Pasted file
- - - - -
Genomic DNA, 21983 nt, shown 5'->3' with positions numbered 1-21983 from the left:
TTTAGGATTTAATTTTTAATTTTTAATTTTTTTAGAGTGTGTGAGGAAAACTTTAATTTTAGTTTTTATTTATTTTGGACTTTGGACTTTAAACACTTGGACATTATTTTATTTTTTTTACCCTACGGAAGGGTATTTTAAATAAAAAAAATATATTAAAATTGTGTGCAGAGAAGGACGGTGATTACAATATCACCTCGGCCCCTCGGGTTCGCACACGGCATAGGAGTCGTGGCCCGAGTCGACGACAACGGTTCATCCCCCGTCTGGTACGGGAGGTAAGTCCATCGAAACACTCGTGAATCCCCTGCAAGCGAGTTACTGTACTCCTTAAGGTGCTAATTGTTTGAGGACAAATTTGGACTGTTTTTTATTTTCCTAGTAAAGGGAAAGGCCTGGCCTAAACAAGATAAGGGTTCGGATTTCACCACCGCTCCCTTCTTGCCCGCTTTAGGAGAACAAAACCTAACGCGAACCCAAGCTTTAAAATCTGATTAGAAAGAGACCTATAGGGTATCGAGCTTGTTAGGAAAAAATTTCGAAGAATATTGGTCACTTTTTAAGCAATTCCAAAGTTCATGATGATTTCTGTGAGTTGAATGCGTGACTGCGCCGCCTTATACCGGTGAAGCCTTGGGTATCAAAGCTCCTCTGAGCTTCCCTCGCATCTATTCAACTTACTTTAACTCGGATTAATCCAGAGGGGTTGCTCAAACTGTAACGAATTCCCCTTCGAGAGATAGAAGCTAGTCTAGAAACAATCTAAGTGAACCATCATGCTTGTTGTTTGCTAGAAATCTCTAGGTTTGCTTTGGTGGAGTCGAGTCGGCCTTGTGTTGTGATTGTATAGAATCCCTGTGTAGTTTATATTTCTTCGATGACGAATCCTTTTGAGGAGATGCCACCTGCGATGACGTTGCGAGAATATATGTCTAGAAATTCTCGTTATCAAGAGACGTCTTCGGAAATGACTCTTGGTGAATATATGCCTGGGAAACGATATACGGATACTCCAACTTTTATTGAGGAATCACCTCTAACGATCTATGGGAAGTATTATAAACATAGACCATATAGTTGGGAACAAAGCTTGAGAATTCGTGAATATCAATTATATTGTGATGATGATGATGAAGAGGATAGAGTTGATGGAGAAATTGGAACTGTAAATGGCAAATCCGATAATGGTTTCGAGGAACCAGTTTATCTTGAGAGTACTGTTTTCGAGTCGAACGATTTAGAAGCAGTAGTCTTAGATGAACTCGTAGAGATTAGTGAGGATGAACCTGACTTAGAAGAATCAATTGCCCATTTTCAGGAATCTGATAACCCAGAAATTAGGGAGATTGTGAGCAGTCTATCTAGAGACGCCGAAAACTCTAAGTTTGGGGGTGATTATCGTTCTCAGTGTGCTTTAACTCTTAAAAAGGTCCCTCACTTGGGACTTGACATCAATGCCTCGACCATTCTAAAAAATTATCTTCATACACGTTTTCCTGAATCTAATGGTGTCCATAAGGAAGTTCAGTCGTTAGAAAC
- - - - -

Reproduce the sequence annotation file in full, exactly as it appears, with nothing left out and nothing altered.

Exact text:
Genomic DNA, 21983 nt, shown 5'->3' with positions numbered 1-21983 from the left:
TTTAGGATTTAATTTTTAATTTTTAATTTTTTTAGAGTGTGTGAGGAAAACTTTAATTTTAGTTTTTATTTATTTTGGACTTTGGACTTTAAACACTTGGACATTATTTTATTTTTTTTACCCTACGGAAGGGTATTTTAAATAAAAAAAATATATTAAAATTGTGTGCAGAGAAGGACGGTGATTACAATATCACCTCGGCCCCTCGGGTTCGCACACGGCATAGGAGTCGTGGCCCGAGTCGACGACAACGGTTCATCCCCCGTCTGGTACGGGAGGTAAGTCCATCGAAACACTCGTGAATCCCCTGCAAGCGAGTTACTGTACTCCTTAAGGTGCTAATTGTTTGAGGACAAATTTGGACTGTTTTTTATTTTCCTAGTAAAGGGAAAGGCCTGGCCTAAACAAGATAAGGGTTCGGATTTCACCACCGCTCCCTTCTTGCCCGCTTTAGGAGAACAAAACCTAACGCGAACCCAAGCTTTAAAATCTGATTAGAAAGAGACCTATAGGGTATCGAGCTTGTTAGGAAAAAATTTCGAAGAATATTGGTCACTTTTTAAGCAATTCCAAAGTTCATGATGATTTCTGTGAGTTGAATGCGTGACTGCGCCGCCTTATACCGGTGAAGCCTTGGGTATCAAAGCTCCTCTGAGCTTCCCTCGCATCTATTCAACTTACTTTAACTCGGATTAATCCAGAGGGGTTGCTCAAACTGTAACGAATTCCCCTTCGAGAGATAGAAGCTAGTCTAGAAACAATCTAAGTGAACCATCATGCTTGTTGTTTGCTAGAAATCTCTAGGTTTGCTTTGGTGGAGTCGAGTCGGCCTTGTGTTGTGATTGTATAGAATCCCTGTGTAGTTTATATTTCTTCGATGACGAATCCTTTTGAGGAGATGCCACCTGCGATGACGTTGCGAGAATATATGTCTAGAAATTCTCGTTATCAAGAGACGTCTTCGGAAATGACTCTTGGTGAATATATGCCTGGGAAACGATATACGGATACTCCAACTTTTATTGAGGAATCACCTCTAACGATCTATGGGAAGTATTATAAACATAGACCATATAGTTGGGAACAAAGCTTGAGAATTCGTGAATATCAATTATATTGTGATGATGATGATGAAGAGGATAGAGTTGATGGAGAAATTGGAACTGTAAATGGCAAATCCGATAATGGTTTCGAGGAACCAGTTTATCTTGAGAGTACTGTTTTCGAGTCGAACGATTTAGAAGCAGTAGTCTTAGATGAACTCGTAGAGATTAGTGAGGATGAACCTGACTTAGAAGAATCAATTGCCCATTTTCAGGAATCTGATAACCCAGAAATTAGGGAGATTGTGAGCAGTCTATCTAGAGACGCCGAAAACTCTAAGTTTGGGGGTGATTATCGTTCTCAGTGTGCTTTAACTCTTAAAAAGGTCCCTCACTTGGGACTTGACATCAATGCCTCGACCATTCTAAAAAATTATCTTCATACACGTTTTCCTGAATCTAATGGTGTCCATAAGGAAGTTCAGTCGTTAGAAAC